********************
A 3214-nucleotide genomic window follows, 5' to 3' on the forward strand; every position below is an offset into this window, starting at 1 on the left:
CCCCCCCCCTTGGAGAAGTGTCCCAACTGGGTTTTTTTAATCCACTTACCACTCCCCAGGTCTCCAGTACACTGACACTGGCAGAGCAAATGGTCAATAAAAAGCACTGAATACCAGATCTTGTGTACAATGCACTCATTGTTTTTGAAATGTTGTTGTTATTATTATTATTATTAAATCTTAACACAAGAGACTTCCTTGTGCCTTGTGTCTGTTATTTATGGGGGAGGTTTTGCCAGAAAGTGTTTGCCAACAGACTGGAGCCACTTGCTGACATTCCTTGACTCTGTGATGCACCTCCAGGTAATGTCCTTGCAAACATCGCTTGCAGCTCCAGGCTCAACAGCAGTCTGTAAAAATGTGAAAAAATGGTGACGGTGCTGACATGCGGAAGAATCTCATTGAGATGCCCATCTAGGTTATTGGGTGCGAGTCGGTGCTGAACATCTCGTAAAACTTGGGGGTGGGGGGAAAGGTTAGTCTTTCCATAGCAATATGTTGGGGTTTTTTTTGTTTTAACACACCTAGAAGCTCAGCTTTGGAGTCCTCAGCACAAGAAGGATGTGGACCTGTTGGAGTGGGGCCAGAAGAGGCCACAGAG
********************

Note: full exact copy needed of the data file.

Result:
A 3214-nucleotide genomic window follows, 5' to 3' on the forward strand; every position below is an offset into this window, starting at 1 on the left:
CCCCCCCCCTTGGAGAAGTGTCCCAACTGGGTTTTTTTAATCCACTTACCACTCCCCAGGTCTCCAGTACACTGACACTGGCAGAGCAAATGGTCAATAAAAAGCACTGAATACCAGATCTTGTGTACAATGCACTCATTGTTTTTGAAATGTTGTTGTTATTATTATTATTATTAAATCTTAACACAAGAGACTTCCTTGTGCCTTGTGTCTGTTATTTATGGGGGAGGTTTTGCCAGAAAGTGTTTGCCAACAGACTGGAGCCACTTGCTGACATTCCTTGACTCTGTGATGCACCTCCAGGTAATGTCCTTGCAAACATCGCTTGCAGCTCCAGGCTCAACAGCAGTCTGTAAAAATGTGAAAAAATGGTGACGGTGCTGACATGCGGAAGAATCTCATTGAGATGCCCATCTAGGTTATTGGGTGCGAGTCGGTGCTGAACATCTCGTAAAACTTGGGGGTGGGGGGAAAGGTTAGTCTTTCCATAGCAATATGTTGGGGTTTTTTTTGTTTTAACACACCTAGAAGCTCAGCTTTGGAGTCCTCAGCACAAGAAGGATGTGGACCTGTTGGAGTGGGGCCAGAAGAGGCCACAGAG